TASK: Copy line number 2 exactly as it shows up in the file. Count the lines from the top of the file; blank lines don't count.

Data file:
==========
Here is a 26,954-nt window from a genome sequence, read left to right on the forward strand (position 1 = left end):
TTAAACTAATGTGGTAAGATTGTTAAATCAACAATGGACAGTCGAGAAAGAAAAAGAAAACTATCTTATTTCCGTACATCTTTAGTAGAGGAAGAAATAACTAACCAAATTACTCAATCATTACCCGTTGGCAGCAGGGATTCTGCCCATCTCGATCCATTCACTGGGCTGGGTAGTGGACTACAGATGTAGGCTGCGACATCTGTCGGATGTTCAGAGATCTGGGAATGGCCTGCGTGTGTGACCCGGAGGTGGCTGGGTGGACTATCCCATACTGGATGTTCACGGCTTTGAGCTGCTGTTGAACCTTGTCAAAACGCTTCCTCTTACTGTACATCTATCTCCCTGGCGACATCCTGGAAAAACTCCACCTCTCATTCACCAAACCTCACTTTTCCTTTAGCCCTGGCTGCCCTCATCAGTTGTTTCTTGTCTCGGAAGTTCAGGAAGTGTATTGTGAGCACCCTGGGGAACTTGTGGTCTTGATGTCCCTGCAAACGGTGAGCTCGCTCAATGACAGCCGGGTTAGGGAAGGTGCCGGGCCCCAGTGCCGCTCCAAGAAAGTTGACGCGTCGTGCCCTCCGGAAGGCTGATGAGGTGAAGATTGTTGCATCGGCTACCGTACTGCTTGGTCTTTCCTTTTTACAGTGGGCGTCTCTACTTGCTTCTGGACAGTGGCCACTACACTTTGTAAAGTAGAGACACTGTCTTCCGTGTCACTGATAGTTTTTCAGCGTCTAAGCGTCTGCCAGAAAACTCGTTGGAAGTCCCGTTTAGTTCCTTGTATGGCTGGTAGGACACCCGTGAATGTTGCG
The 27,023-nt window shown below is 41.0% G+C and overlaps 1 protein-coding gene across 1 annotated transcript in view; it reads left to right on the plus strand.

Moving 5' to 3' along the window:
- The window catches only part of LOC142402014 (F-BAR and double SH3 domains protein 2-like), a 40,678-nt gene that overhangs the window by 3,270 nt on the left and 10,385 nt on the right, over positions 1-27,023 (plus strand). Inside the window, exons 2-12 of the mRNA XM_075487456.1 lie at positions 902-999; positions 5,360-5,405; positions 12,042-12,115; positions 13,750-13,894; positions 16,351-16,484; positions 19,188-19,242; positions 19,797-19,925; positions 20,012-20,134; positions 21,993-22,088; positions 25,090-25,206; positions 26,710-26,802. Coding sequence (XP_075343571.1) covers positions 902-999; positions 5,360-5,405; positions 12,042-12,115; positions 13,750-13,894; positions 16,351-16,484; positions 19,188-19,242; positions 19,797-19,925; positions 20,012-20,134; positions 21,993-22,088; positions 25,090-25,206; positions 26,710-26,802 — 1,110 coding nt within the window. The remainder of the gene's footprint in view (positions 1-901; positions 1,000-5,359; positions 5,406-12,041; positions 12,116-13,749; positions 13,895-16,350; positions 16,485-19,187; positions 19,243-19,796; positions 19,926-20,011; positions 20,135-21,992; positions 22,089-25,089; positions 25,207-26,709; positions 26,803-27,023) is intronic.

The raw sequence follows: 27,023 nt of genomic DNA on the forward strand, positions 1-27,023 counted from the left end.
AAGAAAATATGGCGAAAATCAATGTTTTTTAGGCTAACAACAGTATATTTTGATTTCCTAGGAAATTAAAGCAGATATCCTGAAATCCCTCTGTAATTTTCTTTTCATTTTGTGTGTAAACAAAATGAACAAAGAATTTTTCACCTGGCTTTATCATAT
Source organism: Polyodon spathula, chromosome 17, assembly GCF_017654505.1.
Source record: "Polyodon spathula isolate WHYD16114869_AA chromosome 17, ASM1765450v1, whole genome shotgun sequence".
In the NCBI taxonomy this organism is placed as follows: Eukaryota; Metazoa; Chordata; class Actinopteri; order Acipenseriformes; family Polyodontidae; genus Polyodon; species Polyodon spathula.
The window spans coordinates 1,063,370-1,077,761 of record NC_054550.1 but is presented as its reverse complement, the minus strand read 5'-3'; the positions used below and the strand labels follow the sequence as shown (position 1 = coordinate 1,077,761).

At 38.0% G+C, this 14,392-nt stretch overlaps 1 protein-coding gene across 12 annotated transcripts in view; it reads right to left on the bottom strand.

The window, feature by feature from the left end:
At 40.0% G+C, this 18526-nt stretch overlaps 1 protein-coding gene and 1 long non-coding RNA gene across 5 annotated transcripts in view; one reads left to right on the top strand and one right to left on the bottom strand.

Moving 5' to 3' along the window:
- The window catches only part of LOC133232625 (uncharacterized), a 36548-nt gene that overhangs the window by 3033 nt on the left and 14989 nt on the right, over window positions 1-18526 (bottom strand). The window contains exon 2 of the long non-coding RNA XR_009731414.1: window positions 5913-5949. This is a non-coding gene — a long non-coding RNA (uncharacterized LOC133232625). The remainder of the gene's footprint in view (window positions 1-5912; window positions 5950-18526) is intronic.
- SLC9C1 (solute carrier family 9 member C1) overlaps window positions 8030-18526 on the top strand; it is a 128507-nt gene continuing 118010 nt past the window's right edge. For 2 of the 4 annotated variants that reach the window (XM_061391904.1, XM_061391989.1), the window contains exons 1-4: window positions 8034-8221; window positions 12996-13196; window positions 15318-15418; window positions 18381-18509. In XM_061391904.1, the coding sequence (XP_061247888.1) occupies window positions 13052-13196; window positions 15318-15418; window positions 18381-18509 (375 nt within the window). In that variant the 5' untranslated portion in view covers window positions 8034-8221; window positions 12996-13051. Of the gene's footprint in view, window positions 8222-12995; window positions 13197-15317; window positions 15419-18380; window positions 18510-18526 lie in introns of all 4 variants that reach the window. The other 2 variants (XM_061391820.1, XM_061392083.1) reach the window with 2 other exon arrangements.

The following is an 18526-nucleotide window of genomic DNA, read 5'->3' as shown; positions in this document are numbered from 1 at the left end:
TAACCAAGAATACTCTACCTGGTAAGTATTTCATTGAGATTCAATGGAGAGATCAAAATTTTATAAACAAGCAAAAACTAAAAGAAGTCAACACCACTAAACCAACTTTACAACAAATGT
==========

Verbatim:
TTAAACTAATGTGGTAAGATTGTTAAATCAACAATGGACAGTCGAGAAAGAAAAAGAAAACTATCTTATTTCCGTACATCTTTAGTAGAGGAAGAAATAACTAACCAAATTACTCAATCATTACCCGTTGGCAGCAGGGATTCTGCCCATCTCGATCCATTCACTGGGCTGGGTAGTGGACTACAGATGTAGGCTGCGACATCTGTCGGATGTTCAGAGATCTGGGAATGGCCTGCGTGTGTGACCCGGAGGTGGCTGGGTGGACTATCCCATACTGGATGTTCACGGCTTTGAGCTGCTGTTGAACCTTGTCAAAACGCTTCCTCTTACTGTACATCTATCTCCCTGGCGACATCCTGGAAAAACTCCACCTCTCATTCACCAAACCTCACTTTTCCTTTAGCCCTGGCTGCCCTCATCAGTTGTTTCTTGTCTCGGAAGTTCAGGAAGTGTATTGTGAGCACCCTGGGGAACTTGTGGTCTTGATGTCCCTGCAAACGGTGAGCTCGCTCAATGACAGCCGGGTTAGGGAAGGTGCCGGGCCCCAGTGCCGCTCCAAGAAAGTTGACGCGTCGTGCCCTCCGGAAGGCTGATGAGGTGAAGATTGTTGCATCGGCTACCGTACTGCTTGGTCTTTCCTTTTTACAGTGGGCGTCTCTACTTGCTTCTGGACAGTGGCCACTACACTTTGTAAAGTAGAGACACTGTCTTCCGTGTCACTGATAGTTTTTCAGCGTCTAAGCGTCTGCCAGAAAACTCGTTGGAAGTCCCGTTTAGTTCCTTGTATGGCTGGTAGGACACCCGTGAATGTTGCG